The US is hampering judicial cooperation with Spain in its ongoing investigation into alleged espionage against WikiLeaks founder Julian Assange during his asylum tenure in the Ecuadorean embassy in London, reports El PAIS.
American prosecutors have reportedly hinged the cooperation on the willingness of a Spanish judge to open up on his information sources in the case.
Judge Jose de la Mata of Spain’s High Court had earlier sent a request for judicial cooperation to US authorities as part of a probe he is heading into a Spanish private security company, UC Global S.L., which was in charge of security at the embassy, and its owner David Morales.
US prosecutors have responded to the request by sending a letter to a liaison judge for Spain in the US, asking her to convey a spate of demands to De la Mata.
Thus, the Spanish judge investigating the alleged spying on Julian Assange is asked to provide proof that the information they seek from the US authorities is “relevant and substantial to the investigation.”
Furthermore, Washington demands that the judge reveal the sources of information that the request for judicial cooperation is based on.
The US prosecutors want the Spanish judge to reply to a long list of questions covering diverse aspects of the investigation he is leading, writes the outlet.
The prosecutors reportedly want to know who the Judge thinks that Morales was providing information to, whether his actions are believed to be a case of bribery, or if he was possibly working for a foreign information service.
The information is to be provided to US authorities before 16 October, otherwise “we will assume that Spanish authorities are not interested”, the American prosecutors’ demand reportedly states, threatening to “shelve” the request for cooperation.
The Spanish Probe
The judicial investigation into the Spanish security firm UC Global S.L. was ordered by judge Jose de la Mata weeks after an investigation by EL PAIS had published videos, audios and reports in 2019 that claimed the company had spied on Julian Assange while he resided at the embassy.
The secret probe by the outlet was triggered by a criminal complaint filed by Assange himself, where he accused Morales and the company of violations of his privacy and secrecy of his client-attorney privileges.
The investigation led by the Spanish judge centres on allegations that the firm UC Global had covertly recorded Julian Assange’s private encounters with lawyers, politicians, relatives and journalists at the Ecuadorean embassy in London, where he took refuge in 2012. David Morales, the company’s owner, was arrested a year ago and released, pending trial.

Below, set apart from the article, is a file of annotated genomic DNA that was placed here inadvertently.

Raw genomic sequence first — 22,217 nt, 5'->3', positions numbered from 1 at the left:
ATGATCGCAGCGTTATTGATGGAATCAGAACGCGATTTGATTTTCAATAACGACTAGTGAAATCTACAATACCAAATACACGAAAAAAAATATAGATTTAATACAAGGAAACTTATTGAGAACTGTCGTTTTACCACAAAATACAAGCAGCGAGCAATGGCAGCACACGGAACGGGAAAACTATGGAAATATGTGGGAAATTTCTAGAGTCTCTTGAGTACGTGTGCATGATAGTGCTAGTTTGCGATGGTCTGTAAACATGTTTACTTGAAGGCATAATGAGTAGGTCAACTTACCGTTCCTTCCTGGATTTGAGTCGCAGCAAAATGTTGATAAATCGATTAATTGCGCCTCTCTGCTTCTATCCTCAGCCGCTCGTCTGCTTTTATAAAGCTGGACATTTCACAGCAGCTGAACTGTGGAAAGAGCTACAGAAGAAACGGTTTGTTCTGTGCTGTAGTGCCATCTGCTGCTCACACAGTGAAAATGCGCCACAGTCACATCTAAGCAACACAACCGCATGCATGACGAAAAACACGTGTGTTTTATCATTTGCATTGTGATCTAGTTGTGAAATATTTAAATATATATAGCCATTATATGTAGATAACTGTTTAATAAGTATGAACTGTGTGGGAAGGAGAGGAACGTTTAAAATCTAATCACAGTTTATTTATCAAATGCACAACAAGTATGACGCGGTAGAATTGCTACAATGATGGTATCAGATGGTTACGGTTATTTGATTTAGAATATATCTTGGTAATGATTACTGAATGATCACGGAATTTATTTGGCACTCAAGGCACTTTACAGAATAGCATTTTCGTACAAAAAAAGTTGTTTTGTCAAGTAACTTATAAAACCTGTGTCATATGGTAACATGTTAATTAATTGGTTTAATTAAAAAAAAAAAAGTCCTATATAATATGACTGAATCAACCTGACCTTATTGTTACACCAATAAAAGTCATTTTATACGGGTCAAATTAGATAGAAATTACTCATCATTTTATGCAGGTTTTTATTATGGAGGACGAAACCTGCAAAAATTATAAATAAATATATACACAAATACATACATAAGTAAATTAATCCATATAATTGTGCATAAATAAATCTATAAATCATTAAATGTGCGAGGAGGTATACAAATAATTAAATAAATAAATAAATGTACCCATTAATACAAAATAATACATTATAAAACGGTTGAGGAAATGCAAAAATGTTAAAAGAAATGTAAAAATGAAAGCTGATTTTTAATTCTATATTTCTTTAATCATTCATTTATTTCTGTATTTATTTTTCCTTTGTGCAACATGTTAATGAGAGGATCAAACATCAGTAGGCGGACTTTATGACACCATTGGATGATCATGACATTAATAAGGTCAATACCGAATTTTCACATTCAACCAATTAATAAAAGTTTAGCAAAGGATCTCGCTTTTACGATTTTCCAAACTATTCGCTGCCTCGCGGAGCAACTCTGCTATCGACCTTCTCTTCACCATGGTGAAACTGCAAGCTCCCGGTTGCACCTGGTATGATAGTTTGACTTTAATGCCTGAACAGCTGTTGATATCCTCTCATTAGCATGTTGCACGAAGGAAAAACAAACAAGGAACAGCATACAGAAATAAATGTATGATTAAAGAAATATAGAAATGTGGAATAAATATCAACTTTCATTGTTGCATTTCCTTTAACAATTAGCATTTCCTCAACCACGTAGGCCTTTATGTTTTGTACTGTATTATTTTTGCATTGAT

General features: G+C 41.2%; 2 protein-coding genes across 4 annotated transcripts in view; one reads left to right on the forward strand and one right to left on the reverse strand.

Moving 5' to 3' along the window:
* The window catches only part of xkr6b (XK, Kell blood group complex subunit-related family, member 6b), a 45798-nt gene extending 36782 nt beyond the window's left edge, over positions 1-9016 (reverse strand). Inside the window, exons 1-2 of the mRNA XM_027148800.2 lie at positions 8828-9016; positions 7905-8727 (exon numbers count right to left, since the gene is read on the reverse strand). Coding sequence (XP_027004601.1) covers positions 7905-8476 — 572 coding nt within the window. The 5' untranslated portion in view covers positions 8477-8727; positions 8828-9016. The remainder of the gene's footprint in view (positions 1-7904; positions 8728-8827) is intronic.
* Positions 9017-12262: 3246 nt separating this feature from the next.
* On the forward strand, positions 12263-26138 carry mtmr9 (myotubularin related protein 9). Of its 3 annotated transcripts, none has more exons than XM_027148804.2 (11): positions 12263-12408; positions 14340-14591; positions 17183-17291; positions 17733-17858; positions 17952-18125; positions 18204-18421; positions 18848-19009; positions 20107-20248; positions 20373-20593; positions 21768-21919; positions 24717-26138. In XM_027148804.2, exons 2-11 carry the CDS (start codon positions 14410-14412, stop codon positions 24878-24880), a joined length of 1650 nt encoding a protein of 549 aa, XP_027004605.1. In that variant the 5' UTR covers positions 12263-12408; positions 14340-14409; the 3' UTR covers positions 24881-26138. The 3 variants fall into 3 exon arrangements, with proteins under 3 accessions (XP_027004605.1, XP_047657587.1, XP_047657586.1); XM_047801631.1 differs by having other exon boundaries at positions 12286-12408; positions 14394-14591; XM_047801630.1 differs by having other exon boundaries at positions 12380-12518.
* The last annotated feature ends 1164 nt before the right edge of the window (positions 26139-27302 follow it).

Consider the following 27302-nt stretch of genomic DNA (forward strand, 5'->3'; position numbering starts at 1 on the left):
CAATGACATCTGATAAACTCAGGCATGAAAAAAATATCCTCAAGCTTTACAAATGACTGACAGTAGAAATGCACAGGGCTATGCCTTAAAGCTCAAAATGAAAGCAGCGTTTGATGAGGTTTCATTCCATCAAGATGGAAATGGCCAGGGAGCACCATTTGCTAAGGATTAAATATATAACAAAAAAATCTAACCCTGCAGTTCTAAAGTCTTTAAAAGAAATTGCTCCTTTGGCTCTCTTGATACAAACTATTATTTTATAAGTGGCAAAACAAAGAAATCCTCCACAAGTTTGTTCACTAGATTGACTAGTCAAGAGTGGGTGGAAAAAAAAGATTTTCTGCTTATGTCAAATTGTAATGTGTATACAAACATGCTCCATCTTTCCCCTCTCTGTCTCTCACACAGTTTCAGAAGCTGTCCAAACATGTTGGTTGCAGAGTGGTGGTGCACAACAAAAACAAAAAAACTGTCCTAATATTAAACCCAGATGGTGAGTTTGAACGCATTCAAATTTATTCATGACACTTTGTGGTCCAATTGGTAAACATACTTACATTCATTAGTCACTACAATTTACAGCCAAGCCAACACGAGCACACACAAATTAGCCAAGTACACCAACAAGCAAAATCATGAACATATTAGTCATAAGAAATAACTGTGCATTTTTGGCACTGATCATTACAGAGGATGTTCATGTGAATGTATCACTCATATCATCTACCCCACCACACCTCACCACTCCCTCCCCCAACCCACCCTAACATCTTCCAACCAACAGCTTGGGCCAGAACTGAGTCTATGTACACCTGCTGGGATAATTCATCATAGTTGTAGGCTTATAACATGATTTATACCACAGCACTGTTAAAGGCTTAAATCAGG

Morales, a former military man, whose company was hired by the government of then-Ecuadorian President Rafael Correa, reportedly stated to a number of his employees that he also worked “for the Americans”, providing them with documents, videos and audios of meetings involving Assange.
The Judge, writes the outlet, has sought cooperation from US prosecutors to provide IP addresses of computers allegedly linked from US territory to a server of the private security firm at its headquarters in the southern Spanish city of Jerez de la Frontera.
Morales is being accused of having provided the CIA with recordings and video material offering a detailed insight into the activities of the WikiLeaks founder inside the diplomatic mission right up until his eviction in April 2019.
Testimonies of a spate of witnesses and former UC Global workers claim that the server in question stored all recordings made by cameras at the embassy, including reports drafted by company employees assessing each visit Assange received. The data is also believed to contain images of the visitors' passports, and photographs of their cellphones and electronic devices.
US intelligence services were allegedly granted access to this central server.
Currently, hearings have resumed at the London Central Criminal Court to decide whether WikiLeaks founder Julian Assange should be sent to the United States.
The WikiLeaks founder is resisting an application to extradite him to the US where he could face up to 175 years in prison for 17 charges of espionage and one charge of conspiring with a source to violate the Computer Fraud and Abuse Act for his reporting on the US wars in Iraq and Afghanistan.